It's 2030: Do you know where your healthcare is?
When we think about the future of healthcare, perhaps the largest factor in play is the ageing population. By 2030, all baby boomers will be age 65 and older. This demographic has and will continue to put a strain on existing healthcare infrastructures. At the same time, smaller subsequent generations have meant fewer people joining the workforce to care for the elderly.
As leaders in the healthcare sector look toward the future, their goal should be to transform and reshape the way citizens think of the continuum of care in order to meet the challenges this elderly and workforce burden presents.
To ensure this ageing population – and the population as a whole – continues to benefit from affordable, effective healthcare, healthcare leaders must envision a future in which the majority of healthcare moves from hospital to home, and the citizen is more actively engaged in their own healthcare needs.
To that end, Mikkel Harbo, the director of product management at Systematic, discusses a future shaped by five key trends which will define the way we tackle our healthcare challenges. The clear path forward: new technologies and increased digitalisation.
1. Telemedicine and the patient-empty hospital
The COVID-19 pandemic made healthcare providers and patients acutely aware of the convenience of telemedicine. Since 2020, patients and providers have increasingly embraced emerging technologies that allow for and encourage remote consultations and follow-ups.
Following this path, spending on telemedicine is expected to quadruple from now until 2025. Providers and patients are continuing to realise the potential benefits of remote monitoring and diagnosing, and technologies are catching up to the convenience of home-based health care solutions.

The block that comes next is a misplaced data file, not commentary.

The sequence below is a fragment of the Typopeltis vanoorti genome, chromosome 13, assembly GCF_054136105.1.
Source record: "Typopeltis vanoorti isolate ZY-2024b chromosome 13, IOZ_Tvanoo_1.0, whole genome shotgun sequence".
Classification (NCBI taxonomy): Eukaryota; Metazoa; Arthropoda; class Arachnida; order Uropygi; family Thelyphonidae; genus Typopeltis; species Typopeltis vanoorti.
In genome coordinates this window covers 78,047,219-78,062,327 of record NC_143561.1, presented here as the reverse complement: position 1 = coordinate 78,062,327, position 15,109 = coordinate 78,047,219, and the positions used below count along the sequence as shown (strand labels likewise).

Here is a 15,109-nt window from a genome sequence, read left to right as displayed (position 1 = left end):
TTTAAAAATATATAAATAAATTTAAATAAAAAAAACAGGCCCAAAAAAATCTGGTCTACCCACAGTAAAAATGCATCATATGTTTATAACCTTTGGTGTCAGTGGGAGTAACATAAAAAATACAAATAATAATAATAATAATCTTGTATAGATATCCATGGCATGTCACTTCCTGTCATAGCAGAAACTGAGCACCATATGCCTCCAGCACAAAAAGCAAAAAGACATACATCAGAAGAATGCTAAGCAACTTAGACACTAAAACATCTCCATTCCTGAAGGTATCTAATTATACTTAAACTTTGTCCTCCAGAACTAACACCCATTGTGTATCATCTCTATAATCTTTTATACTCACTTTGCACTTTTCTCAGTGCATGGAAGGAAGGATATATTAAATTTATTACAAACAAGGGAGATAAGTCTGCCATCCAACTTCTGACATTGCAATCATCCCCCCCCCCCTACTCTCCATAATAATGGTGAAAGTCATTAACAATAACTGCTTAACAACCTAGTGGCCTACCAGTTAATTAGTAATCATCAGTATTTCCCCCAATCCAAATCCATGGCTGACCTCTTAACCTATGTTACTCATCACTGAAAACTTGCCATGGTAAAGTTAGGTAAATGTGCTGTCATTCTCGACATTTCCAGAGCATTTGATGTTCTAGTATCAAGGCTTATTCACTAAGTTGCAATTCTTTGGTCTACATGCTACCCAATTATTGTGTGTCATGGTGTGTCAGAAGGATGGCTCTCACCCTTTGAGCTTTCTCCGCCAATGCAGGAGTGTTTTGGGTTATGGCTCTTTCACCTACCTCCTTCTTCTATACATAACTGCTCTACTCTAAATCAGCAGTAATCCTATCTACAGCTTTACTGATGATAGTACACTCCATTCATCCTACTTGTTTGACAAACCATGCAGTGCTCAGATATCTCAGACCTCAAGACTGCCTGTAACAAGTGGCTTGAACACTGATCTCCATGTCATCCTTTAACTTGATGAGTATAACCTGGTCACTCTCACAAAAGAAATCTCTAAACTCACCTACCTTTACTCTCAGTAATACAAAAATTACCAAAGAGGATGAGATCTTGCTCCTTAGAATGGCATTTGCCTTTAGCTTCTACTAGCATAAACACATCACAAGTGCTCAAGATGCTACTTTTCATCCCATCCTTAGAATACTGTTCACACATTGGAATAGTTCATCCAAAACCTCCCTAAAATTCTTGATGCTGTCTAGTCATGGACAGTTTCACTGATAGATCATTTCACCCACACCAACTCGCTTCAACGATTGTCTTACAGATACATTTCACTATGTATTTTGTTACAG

Looking forward, better telemedicine infrastructure and technologies will give patients the freedom to stay at home for routine monitoring and treatment. This will advance the goal of a ‘patient-empty hospital’, meaning a hospital in which resources and beds are directed toward caring for the most critical cases.
2. Data-centric treatment
“Healthcare over time will be more and more data-centric, so we can measure more and more stuff. We need to be better at using this data in our treatment and our coordination.”
We are experiencing an exponential increase in data volumes from laboratory technology, medical devices and knowledge-based sources. The more data healthcare providers have, the better they can pinpoint a patient’s individual needs and customise treatment to ensure the best care and outcome.
But with this explosion of data comes the immense challenge of sorting through the information. Physicians today in some cases spend nearly one third of their time in front of computers, rather than with patients, in an effort to keep up.
Emerging software will make it easier for physicians to sift through this avalanche of data by using knowledge graphs and machine learning to bring the most important data to the forefront. In turn, this data-centric treatment will make it easier to encourage a more open flow of information and collaboration across all sectors.
3. From intuition to precision
Research is constantly improving our understanding of medicine. And as our understanding of individual diseases improves, so will our capability to both diagnose and treat them.